Climate-change-fueled wildfires are burning throughout the West with 90 fires burning in California and 23 people dead (19 in California with 3,900 structures burned). In the state, more acres have burned this year than in any other fire season on record. In an unprecedented action, all 18 national forests in California are closed to the public.
It can’t get worse. Or can it? A series of overlapping crises — extreme heat, lightning storms, and a once-in-a-century pandemic — have strained emergency response teams even as monster flames blaze through forests and towns, leaving neighborhoods and even entire communities in ashes.
Quote of the week: “I quite literally have no patience for climate change deniers… You may not believe it intellectually but your own eyes, your own experiences, tell a different story, especially out here on the West Coast of the United States. (Gavin Newsom, California governor) FIRE SEASON 2020
Check out these alarming statistics: The current acreage burned in 2020 is 2.5 million acres in California alone, most of that since mid August. This is 20 times more than last year at this time, and there’s still 2.5 months left in fire season. California started keeping fire records in 1932. Of those 88 years, the 10 worst fires have occurred between 2000 and 2020. And six of the top 20 worst fires are from this year!
The August Complex fire burning in northern California became the largest fire in state history, covering 471,185 acres in the Mendocino National Forest. The fire continues to be largely uncontained, and the state’s third and fourth largest fires are burning too. As of Thursday, Sept. 10, the August Complex — 37 fires that merged — was 24 percent contained.
FRE SEASON 2020
Around the West: In Oregon, dozens of record-breaking blazes have destroyed hundreds of homes and, in some cases, entire towns. Authorities told 500,000 people, or 10 percent of the state’s population, to evacuate their homes.
In Washington, 600,000 acres have burned since Labor Day. In Colorado, a 100,000-acre fire burning during a heat wave was doused by a rare, early snowfall.
The national forests, where the biggest blazes are burning, have closed all units. The national parks remain open and accessible to the public with stringent fire restrictions in place.
Many potential visitors to the area are cancelling their vacation plans due to smoky conditions or because of confusion as to what’s open, what’s not, and where the fires are actually burning.
Below is a roundup of the nearest fires to Three Rivers and Sequoia National Park, which are not threatening the town or any of the main park visitor attractions with flame but are contributing to smoky conditions (as of Thursday morning, Sept. 10). FIRE SEASON 2020
Location: Northeast of Fresno, east and northeast of Oakhurst, south of Yosemite (Sierra National Forest; Madera and Fresno counties).
Start Date: Friday, Sept. 4, 2020, 6:30 p.m.
Cause: Under investigation (most likely human-caused)
Expected Full Containment: October 15, 2020
Structures Destroyed: 361 (60 single-family residences)
Structures Threatened: 14,074
Personnel: 1,336 total (24 hand crews; 39 water tenders; 23 helicopters; 142 engines; 60 dozers; air tankers are providing suppression as conditions allow).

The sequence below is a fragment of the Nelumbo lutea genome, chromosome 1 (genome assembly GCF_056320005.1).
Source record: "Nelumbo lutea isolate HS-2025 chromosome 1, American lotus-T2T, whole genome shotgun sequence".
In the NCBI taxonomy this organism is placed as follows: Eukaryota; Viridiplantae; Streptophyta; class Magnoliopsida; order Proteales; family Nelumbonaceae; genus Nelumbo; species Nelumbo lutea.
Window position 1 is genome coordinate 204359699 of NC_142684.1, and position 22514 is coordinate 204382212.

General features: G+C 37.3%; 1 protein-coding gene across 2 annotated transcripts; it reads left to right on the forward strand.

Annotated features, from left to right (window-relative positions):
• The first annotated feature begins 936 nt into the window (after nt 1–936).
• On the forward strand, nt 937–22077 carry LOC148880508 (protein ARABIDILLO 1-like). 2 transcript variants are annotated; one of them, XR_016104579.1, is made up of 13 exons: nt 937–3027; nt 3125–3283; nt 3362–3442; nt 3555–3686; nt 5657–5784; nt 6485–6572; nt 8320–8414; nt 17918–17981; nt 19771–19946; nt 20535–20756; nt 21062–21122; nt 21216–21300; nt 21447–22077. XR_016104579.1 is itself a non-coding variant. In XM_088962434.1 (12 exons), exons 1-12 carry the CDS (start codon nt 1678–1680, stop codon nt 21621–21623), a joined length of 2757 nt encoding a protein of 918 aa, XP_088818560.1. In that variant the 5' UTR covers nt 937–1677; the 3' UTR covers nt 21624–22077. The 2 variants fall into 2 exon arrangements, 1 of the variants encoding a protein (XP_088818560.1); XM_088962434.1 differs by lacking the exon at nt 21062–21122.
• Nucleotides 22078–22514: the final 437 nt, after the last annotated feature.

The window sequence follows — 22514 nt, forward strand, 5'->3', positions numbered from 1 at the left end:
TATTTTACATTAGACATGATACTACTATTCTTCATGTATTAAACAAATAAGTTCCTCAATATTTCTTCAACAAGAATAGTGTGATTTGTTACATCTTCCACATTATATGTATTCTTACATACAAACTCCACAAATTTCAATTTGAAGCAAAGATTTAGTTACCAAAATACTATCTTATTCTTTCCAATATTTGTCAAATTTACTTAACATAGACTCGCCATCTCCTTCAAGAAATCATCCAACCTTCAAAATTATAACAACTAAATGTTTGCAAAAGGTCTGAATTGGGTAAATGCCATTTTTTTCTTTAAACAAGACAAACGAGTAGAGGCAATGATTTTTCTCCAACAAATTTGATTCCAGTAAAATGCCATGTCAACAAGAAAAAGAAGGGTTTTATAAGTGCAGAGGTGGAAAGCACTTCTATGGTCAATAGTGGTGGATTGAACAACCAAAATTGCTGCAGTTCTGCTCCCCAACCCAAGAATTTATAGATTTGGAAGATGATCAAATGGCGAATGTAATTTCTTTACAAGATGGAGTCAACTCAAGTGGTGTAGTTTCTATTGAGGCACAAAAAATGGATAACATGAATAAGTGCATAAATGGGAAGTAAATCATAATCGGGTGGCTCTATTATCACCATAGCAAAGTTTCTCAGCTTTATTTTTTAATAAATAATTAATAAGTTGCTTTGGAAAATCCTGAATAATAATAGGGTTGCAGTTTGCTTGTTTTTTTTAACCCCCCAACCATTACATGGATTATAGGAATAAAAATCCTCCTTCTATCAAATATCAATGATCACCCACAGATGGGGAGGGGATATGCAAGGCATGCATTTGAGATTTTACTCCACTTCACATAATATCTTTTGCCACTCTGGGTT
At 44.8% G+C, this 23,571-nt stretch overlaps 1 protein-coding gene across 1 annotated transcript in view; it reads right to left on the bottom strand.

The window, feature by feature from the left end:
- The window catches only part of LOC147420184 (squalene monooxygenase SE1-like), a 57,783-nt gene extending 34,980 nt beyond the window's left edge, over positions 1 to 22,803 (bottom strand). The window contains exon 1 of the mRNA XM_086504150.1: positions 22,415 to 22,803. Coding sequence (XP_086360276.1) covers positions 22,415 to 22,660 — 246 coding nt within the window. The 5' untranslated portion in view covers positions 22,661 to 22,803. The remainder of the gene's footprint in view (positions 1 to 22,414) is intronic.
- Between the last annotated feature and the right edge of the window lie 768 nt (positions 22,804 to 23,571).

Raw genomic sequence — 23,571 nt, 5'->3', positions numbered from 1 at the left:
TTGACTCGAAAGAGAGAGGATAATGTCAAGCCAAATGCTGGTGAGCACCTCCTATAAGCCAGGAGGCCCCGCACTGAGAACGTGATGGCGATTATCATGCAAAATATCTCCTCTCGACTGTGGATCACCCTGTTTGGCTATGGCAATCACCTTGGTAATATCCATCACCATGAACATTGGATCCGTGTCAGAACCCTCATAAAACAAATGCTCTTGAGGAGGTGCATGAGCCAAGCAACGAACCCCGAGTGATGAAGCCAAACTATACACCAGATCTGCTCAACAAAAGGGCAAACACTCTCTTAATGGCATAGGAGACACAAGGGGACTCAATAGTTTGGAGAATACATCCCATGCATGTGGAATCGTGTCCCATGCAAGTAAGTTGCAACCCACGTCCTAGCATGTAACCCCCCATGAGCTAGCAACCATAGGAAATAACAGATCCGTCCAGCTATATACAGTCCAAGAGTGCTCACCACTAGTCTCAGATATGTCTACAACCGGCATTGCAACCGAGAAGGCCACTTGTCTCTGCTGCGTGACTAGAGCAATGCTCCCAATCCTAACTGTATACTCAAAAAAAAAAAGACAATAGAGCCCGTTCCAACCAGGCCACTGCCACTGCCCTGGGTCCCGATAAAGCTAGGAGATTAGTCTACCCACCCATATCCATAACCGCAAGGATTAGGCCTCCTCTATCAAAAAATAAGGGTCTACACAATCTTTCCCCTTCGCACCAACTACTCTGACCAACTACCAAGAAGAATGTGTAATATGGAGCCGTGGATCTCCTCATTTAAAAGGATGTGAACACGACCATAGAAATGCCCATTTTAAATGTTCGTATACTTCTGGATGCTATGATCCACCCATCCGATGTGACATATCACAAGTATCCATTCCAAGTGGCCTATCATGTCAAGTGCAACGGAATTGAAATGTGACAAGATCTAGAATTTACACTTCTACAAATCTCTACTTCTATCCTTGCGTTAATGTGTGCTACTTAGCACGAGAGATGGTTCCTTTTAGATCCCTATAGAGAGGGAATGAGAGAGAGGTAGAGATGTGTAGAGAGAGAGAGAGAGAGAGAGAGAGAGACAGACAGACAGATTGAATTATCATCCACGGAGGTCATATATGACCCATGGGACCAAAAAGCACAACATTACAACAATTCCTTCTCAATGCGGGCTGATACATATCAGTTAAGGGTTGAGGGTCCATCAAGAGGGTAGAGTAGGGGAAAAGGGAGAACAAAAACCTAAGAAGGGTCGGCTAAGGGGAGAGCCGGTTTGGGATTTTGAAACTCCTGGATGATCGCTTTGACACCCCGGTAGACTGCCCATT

Evacuations: Mandatory— Shaver Lake; Huntington Lake; Big Creek; Bass Lake Basin, including Wishon, Bass Lake Annex, and Manzanita; the town of North Fork and surrounding area. Warnings— Prather; areas south of Little Sandy / Lodge Rd., northeast of Tollhouse Rd., north of Millerton Rd. / Nicholas Rd.; and Oakhurst, O’Neals, Walker Grade, Chukchansi, Indian Lakes, and Coarsegold east of Highway 41. FIRE SEASON 2020
Closures: SR-168 at Tollhouse Road,;SR-168 at Cressman Road; Auberry Road at Powerhouse Road; SR-168 at Sierra High School; Road 426 at Road 223; Road 200 at Road 221; Road 274 at Roads 222 and 225; Skyranch at Buckskin; Cascadel Arch; Road 420 at Road 223,;White Chief Mountain Road at Sugar Pine; and Fish Camp. A fire advisory (not a closure) is in effect south of Chinquapin (including Wawona) near the south entrance of Yosemite National Park (Hwy. 41); Mariposa Grove is closed.
Location: 5 miles east of Camp Nelson (Golden Trout Wilderness in Sequoia and Inyo national forests; Tulare County); consists of the Castle Fire and Shotgun Fire.
Start Date: August 19, 2020
Expected Full Containment: September 30, 2020
Structures Threatened: 838
Personnel: 794 (12 hand crews, 18 water tenders, 7 helicopters, 52 engines, 8 dozers).
Evacuations: Camp Nelson, Sequoia Crest, Alpine Village, Redwood Drive, Ponderosa, Cedar Slope, Pyles Boys Camp, Coy Flat, Mountain Aire, Pier Point. FIRE SEASON 2020
Location: Backcountry of Sequoia National Park, east of Franklin Pass.
Start Date: August 16, 2020
Personnel: 8 (being monitored by air)
Trail Closures: Forester Lake Trail junction northeast to the confluence of Lost Canyon and Big Arroyo, east to the confluence of Big Arroyo and Kern River, east to the park boundary south of Boreal Plateau, south along the park boundary to the Kern River, north along the park boundary to Shotgun Pass, and north to the Rattlesnake-Forester Lake Trail junction.
Location: Southeast of Cedar Grove, half-mile east of Avalanche Pass Trail, in the backcountry Kings Canyon National Park. FIRE SEASON 2020
Start Date: August 16, 2020
Closures: None; trails in this area remain open.
Return to the front page.